As I’ve mentioned previously, I get paid to be yelled at. It’s actually quite the gig – if you’re up for it.
Starting in college I began my, now recreational, sports officiating career. Word of advice to anyone heading to college that likes sports: become an intramural official. It’s fun – if you can handle the stress – and there’s good money to be made if you’re decent.
My career path as a sports official began at the college intramural level. For $7.35 an hour, I got paid to ref intramural soccer games. It was one of the lowest paying campus jobs, but you got to be outside, you got paid to get a workout in and the hours were super flexible. Then I picked up basketball and broomball. The following year I worked everything I could: soccer, basketball, flag football, broomball, mini-soccer, softball. I picked up as many hours as I could, I worked hard at it and I started to become pretty decent (insert joke about sharpest knife in a drawer of spoons).
Once I decided this was something I liked I began to look at my intramural shifts as training for bigger and better things. I went to “extra”mural tournaments for flag football and basketball to officiate some of the best teams in the state or region and get taught and evaluated by some experts – college and professional officials. I won some bids to go from regional tournaments to national tournaments, first in flag football and then in basketball. At the same time I began my high school officiating career.
Though it varies by sport, region, etc. I made between $35-45 to ref a high school soccer game. I earned similar bounties for high school basketball games. Plus, I got free trips to awesome places . Such as the time I reffed at a regional basketball tournament in Ohio State and was named the top official at the tournament. The prize: The opportunity (and travel stipend) to officiate the Intramural/Club Basketball National Tournament at the University of Texas.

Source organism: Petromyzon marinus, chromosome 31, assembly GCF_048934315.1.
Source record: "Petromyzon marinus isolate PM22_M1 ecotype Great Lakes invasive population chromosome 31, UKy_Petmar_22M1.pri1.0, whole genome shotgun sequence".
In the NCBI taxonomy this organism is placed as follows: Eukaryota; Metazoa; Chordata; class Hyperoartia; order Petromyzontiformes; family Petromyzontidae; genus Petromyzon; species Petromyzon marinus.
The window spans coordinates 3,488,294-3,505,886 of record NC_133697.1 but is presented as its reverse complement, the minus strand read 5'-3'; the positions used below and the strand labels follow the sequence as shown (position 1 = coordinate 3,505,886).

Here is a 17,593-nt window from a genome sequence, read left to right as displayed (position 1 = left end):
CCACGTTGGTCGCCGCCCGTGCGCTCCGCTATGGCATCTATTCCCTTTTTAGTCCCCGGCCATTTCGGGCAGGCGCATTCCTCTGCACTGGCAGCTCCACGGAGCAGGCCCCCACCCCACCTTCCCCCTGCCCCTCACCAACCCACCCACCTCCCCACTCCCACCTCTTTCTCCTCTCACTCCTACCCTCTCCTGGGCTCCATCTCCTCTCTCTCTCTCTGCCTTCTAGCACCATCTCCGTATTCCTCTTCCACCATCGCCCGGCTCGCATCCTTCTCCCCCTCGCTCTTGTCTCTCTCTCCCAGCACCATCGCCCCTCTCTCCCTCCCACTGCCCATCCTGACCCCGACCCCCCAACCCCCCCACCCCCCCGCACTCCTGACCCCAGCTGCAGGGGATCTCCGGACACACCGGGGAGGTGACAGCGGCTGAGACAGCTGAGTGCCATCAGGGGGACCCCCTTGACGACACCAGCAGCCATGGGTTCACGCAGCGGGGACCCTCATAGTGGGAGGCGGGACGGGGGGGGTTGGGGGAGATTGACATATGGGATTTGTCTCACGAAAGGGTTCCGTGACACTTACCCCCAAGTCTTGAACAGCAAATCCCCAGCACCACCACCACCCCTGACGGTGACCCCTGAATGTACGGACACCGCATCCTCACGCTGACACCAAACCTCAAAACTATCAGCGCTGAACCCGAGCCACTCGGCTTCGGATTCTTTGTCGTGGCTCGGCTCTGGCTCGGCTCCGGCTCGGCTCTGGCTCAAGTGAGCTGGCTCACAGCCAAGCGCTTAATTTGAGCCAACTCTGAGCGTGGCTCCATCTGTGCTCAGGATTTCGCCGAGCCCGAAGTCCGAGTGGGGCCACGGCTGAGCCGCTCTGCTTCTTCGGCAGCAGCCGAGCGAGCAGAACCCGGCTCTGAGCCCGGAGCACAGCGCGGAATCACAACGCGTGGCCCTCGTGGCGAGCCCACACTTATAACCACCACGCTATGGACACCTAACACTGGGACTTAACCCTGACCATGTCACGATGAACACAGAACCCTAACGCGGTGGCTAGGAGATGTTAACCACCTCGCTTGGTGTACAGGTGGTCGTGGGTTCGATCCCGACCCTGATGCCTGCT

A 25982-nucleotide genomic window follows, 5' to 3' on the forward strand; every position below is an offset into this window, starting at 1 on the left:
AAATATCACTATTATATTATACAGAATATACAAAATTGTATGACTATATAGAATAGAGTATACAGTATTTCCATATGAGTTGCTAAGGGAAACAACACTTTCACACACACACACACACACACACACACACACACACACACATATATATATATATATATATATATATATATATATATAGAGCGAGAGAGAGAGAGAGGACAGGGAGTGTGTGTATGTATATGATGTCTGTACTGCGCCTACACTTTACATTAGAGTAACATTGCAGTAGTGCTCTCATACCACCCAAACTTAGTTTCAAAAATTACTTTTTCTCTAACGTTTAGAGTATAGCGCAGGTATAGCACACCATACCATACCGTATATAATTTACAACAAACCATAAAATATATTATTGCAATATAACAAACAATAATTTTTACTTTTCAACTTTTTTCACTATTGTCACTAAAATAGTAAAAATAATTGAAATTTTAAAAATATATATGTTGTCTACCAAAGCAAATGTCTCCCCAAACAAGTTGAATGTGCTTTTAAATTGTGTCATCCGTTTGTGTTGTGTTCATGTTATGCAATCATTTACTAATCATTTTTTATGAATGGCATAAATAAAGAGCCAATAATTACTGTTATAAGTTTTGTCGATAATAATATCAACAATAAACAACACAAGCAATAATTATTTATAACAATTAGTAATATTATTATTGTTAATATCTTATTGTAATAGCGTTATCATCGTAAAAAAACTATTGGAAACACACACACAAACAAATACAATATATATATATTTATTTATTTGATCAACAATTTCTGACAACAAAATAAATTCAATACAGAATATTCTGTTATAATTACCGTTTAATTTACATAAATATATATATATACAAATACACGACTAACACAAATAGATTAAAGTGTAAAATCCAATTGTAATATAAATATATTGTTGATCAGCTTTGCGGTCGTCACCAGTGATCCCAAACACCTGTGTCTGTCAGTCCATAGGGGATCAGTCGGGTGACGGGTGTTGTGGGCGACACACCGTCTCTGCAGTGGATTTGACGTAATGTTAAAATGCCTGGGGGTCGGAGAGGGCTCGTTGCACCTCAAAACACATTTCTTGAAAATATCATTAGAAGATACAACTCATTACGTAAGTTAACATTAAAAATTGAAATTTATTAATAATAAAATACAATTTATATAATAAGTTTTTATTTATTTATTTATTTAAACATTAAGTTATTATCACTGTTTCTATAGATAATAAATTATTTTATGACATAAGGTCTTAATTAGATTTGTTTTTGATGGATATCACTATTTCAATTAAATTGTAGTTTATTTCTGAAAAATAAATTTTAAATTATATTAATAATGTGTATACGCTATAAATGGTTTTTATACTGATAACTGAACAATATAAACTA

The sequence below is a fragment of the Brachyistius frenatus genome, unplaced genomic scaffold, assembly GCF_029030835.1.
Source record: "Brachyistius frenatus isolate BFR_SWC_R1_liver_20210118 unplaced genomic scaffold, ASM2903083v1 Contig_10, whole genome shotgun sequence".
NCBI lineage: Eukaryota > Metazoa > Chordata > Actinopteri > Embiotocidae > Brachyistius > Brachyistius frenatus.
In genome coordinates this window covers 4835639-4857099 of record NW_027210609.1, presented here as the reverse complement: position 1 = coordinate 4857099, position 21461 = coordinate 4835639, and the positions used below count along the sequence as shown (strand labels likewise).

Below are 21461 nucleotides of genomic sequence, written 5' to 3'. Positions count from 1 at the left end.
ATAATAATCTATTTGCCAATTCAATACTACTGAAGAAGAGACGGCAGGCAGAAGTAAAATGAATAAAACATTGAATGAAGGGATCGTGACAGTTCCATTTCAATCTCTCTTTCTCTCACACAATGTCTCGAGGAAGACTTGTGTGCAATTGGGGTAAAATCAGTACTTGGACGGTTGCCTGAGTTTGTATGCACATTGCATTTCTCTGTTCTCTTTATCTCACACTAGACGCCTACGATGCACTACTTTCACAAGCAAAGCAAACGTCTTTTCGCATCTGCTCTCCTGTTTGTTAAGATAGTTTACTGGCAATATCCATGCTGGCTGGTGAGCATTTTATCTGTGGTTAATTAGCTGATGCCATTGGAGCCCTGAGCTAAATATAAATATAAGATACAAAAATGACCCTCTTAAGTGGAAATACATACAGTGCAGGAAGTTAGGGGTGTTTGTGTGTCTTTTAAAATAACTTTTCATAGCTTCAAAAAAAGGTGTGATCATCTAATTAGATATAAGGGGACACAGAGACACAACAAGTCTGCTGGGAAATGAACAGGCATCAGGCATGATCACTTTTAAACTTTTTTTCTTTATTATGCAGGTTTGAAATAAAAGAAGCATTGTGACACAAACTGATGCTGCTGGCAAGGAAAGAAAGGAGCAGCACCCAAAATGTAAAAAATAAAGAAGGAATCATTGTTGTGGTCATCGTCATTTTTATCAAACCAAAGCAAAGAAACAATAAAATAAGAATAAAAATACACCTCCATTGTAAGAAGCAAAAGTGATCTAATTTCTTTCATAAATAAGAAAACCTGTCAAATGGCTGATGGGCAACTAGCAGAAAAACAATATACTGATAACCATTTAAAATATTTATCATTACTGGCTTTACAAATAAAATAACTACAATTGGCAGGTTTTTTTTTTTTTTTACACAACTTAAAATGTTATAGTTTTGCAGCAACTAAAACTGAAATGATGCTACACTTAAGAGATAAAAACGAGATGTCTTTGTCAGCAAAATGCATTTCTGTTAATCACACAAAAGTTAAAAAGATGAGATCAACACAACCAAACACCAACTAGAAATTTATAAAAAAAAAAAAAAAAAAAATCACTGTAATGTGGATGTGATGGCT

In Austin, I was deemed good enough to work the men’s national championship game which came down to the University of Missouri and North Carolina A&T University. It was one of the most exhilarating things I have ever been a part of, but the best part of that experience was enjoying the trip to Austin. After that championship game, myself and a group of newly made friends from across the country sipped on beers on the roof of an Austin bar as the sun set. Time. Of. My. Life.
I was poised for college basketball reffing and the glory of $1500 game checks (you know, when I made it to the Big Ten) when my career as a teacher began. The beginning of that career coincided with the beginning of my basketball coaching career and, consequently, the end of my reffing career.
However, one sport that coincided with my teaching and coaching nicely was softball. I still ump adult slow-pitch softball. At $30 a game, 4-6 games per week it’s a great supplement to my regular paycheck for 12 weeks in spring and summer. Of course the problem is that the jerks maladjusted snobs wannabe athletes people that play slow-pitch softball are, for the most part, intolerable. Every team has about 2-3 players who believe the following:
- The game they are playing is just as important as Game 7 of the World Series
- They are supreme athletes that never mess up
- I, the blind umpire, am actively trying to cost their team the game
- They need to tell me, the blind umpire, that I am terrible.
Of course, the irony is that I’m pretty damn good at it. I’m 26-years old. I still sprint out to second base on close plays – many senior umpires have not sprinted in decades. Like all umps, I don’t care who wins. I just want the game to go smoothly – however, if you whine because you think I’m slighting you, then I’m probably not the most friendly person in the world.
There’s times when the $30 a game doesn’t feel worth it because people generally hate umpires and referees. It must be the only job in the world where normally polite people feel they not only can, but are required, to tell you that you’re doing a shitty job. Or you’re terrible. Or that you ruined the game. There are times when I want to go up to a guy who verbally assaulted me after the game and say “Hi, my name is TDD. I teach math at the high school, get paid half the salary you do, yet still make it my priority (and work hours upon hours beyond the expectation) to make sure your child gets an amazing education.” I wonder how fast that would change some people’s actions.
However, then I remember that it won’t. They’ll still yell at me – it’s my job to get yelled at.